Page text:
Page last updated at 11:16 GMT, Saturday, 27 June 2009 12:16 UK

Statue honours composer Novello


Capt Sir Norman Lloyd-Edwards, president of the statue fund, said it was a "fitting memorial to a muscial master".

A statue of one of Wales' most celebrated musical sons has been unveiled in his home city.

The 7ft (2.1m) bronze sculpture of Ivor Novello was revealed during a ceremony outside the Wales Millennium Centre in Cardiff later.

It follows a public campaign to raise £80,000 to erect the statue in the city where Novello was born and raised.

Novello, a composer and film actor, became famous for songs including Keep The Home Fires Burning.

The unveiling ceremony started inside the Wales Millennium Centre (WMC) in Cardiff Bay where a selection of Novello's music was performed.

The audience then moved outside and the statue, on a plinth decorated with some of the names of his songs, was unveiled.

Apart from a blue plaque on his former home in Cowbridge Road East, Canton, the statue is the only memorial in Wales to Novello, who died 58 years ago.

There hasn't been sufficient recognition and I don't think young people are aware of him being Welsh
Wyn Calvin, entertainer

"It has been far too long," said Captain Sir Norman Lloyd-Edwards, president of the Ivor Novello Statue Fund who was formerly Lord Lieutenant of South Glamorgan.

"At last Wales has a fitting memorial to a musical master who created a wonderful world of music and happiness that did his home city and country proud."

The idea for the memorial came from Cardiff businessman Hilary David, who started fundraising for a statue.

The Statue Fund charity was later set up by Sir Norman and the appeal committee and Lord Andrew Lloyd Webber and Welsh opera start Dennis O'Neill backed the efforts as patrons.

Chairman of the fund, Derek Grattidge of Penarth, said: "The response has been magnificent, raising £80,000. It reflects the pride not just of Cardiff but of Wales in the outstanding achievements of Ivor Novello."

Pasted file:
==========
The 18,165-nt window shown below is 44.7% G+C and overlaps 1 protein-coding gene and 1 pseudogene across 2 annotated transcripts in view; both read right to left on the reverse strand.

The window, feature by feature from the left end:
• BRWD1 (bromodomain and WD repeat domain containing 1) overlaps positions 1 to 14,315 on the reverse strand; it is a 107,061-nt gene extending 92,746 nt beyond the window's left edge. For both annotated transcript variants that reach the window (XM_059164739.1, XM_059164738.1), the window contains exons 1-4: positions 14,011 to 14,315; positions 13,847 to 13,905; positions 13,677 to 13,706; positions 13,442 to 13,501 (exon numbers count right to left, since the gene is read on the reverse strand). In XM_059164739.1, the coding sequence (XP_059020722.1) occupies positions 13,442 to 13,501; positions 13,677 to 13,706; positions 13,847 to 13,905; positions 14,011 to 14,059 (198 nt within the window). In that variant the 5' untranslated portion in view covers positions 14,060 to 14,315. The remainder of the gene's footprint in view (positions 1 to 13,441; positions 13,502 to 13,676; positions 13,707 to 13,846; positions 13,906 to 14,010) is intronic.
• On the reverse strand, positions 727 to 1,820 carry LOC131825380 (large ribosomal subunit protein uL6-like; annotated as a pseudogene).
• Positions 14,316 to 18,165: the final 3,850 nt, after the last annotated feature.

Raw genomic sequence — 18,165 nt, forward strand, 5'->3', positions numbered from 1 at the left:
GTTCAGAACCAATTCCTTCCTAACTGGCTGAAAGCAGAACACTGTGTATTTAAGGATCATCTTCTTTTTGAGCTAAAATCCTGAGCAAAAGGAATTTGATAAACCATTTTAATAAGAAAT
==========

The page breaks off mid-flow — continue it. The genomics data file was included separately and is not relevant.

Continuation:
Cardiff council said it had also contributed £15,000 to the fund for the statue.

International acclaim

Novello was born David Ivor Davies in 1893, with his mother a singer and voice coach. He composed his first song as a teenager.

He later became a film idol in Britain and the USA during the 1930s.

He also wrote dramas and film scripts, but it was his songwriting and musical shows, including Glamorous Night, The Dancing Years and King's Rhapsody that won him international acclaim.

During World War I, Novello served as a pilot in the Royal Naval Air Service, surviving two crash landings.

Keep the Home Fires Buring, from 1914, is considered by some as one of the greatest war songs ever written.

Ivor Novello
Novello with his mother Dame Clara Novello Davies

His name is now synonymous with one of British music's top prizes, the Ivor Novello songwriting awards - also known as The Ivors - in which many modern artists compete for every year.

Comedian and entertainer Wyn Calvin, who has been part of the campaign for the statue, said he believed not enough had been done to celebrate Novello's Cardiff links.

"There hasn't been sufficient recognition and I don't think young people are aware of him being Welsh," he said.

"He was born in Cowbridge Road before the family moved to number 11 Cathedral Road, where the house was bigger to house all his mother's pianos. She was a musical teacher and taught the Welsh Ladies Choir.

"I met him once when I was a teenager. When he was told I was from Cardiff, well that was it... he was asking what part of Cardiff I was from. He was charming."

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